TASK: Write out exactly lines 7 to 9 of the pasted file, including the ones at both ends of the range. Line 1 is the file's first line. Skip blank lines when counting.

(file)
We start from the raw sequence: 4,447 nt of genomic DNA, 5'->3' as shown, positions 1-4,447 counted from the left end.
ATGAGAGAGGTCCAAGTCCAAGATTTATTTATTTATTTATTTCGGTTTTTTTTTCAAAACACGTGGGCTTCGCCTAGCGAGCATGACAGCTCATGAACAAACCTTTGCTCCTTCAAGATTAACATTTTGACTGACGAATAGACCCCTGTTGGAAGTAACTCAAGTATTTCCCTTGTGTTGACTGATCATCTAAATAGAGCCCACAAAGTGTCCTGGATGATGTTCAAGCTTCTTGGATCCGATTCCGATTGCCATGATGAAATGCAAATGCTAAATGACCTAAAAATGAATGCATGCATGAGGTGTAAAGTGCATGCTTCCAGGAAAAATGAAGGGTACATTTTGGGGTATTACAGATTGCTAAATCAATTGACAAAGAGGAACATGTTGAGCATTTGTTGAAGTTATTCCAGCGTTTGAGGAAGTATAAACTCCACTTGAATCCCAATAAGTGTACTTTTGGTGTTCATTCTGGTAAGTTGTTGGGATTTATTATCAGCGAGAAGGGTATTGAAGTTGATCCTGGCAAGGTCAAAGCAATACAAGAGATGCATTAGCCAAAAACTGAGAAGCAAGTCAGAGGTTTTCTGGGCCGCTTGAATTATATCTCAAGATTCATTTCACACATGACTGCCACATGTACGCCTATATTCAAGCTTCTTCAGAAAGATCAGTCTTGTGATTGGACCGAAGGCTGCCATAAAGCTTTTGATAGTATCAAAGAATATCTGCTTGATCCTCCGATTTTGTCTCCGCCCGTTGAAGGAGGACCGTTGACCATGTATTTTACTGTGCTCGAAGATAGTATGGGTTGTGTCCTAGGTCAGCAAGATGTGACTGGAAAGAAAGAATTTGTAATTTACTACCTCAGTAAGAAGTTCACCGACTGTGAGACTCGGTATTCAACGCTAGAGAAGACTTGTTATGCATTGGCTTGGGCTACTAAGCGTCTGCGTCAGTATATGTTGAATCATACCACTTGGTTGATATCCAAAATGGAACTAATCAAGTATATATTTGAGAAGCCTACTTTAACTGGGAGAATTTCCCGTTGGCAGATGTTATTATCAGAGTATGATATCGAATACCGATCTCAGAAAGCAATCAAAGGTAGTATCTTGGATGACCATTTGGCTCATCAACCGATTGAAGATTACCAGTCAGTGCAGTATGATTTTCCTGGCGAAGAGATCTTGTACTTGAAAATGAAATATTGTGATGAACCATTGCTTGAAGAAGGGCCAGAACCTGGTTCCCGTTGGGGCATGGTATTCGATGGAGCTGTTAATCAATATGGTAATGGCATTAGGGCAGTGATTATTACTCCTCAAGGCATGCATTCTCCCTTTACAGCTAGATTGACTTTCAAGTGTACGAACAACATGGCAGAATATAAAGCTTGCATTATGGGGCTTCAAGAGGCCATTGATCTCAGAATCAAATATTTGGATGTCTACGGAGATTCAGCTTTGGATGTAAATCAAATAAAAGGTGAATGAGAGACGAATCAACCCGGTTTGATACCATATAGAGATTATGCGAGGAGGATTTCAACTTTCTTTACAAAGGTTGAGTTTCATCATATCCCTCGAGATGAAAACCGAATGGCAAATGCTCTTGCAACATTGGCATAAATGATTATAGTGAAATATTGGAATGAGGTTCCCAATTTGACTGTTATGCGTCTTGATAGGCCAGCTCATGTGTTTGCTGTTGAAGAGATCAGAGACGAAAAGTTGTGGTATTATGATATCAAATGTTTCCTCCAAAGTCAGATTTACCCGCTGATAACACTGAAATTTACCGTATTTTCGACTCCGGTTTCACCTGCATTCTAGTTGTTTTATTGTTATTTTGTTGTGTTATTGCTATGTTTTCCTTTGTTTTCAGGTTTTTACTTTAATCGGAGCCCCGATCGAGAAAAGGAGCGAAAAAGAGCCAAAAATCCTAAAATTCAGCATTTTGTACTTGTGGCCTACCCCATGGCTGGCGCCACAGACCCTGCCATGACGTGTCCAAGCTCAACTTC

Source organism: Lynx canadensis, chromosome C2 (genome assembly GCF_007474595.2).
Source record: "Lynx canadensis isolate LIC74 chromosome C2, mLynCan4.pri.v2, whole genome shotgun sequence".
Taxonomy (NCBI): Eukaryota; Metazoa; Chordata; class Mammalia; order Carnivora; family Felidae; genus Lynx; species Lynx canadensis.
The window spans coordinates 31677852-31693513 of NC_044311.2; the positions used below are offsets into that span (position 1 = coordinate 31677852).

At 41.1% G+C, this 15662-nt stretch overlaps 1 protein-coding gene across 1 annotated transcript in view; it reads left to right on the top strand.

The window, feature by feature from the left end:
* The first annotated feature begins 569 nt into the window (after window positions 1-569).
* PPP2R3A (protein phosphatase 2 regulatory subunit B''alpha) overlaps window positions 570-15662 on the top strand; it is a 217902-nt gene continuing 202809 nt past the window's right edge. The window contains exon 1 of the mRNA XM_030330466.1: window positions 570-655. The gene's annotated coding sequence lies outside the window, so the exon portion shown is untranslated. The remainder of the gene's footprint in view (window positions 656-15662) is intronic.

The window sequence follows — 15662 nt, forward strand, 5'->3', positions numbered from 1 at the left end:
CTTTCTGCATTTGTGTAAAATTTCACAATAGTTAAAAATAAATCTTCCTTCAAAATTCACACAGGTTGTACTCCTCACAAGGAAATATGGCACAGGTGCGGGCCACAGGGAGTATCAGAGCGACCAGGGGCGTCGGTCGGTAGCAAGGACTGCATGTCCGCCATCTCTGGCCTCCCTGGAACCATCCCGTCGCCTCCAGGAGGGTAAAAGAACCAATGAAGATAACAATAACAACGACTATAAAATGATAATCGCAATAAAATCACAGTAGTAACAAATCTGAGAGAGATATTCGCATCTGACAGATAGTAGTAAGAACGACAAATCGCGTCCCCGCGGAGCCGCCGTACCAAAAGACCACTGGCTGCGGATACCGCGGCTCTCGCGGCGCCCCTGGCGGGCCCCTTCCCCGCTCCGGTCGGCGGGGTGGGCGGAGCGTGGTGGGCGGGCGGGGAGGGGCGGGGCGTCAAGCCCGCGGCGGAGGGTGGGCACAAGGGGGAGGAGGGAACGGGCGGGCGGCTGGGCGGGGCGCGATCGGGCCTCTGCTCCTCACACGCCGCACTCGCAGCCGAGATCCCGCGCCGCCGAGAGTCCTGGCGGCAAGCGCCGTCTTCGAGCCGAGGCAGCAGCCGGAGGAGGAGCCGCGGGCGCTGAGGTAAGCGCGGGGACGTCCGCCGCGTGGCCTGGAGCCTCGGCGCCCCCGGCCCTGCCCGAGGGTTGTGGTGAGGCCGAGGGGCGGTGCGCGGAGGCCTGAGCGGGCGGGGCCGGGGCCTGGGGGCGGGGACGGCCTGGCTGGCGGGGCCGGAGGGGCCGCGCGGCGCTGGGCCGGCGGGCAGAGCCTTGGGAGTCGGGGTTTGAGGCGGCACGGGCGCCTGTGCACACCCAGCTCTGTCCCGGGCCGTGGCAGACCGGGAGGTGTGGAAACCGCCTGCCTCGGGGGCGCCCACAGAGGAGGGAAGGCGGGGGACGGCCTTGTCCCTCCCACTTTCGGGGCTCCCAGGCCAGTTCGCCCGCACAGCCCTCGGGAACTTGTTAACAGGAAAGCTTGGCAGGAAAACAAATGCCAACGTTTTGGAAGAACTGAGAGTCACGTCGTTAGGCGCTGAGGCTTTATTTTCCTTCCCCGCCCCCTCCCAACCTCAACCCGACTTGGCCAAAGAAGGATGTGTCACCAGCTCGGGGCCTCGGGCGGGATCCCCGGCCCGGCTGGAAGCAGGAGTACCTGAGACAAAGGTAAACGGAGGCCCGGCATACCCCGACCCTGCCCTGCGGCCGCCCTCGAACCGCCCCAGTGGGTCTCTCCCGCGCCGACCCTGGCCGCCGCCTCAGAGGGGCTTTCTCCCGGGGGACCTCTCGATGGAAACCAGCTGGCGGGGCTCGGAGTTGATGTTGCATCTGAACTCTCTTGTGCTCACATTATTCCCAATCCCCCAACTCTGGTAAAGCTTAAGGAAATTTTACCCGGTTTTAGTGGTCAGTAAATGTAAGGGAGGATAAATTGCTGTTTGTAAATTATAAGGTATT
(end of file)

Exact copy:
At 41.1% G+C, this 15662-nt stretch overlaps 1 protein-coding gene across 1 annotated transcript in view; it reads left to right on the top strand.

The window, feature by feature from the left end:
* The first annotated feature begins 569 nt into the window (after window positions 1-569).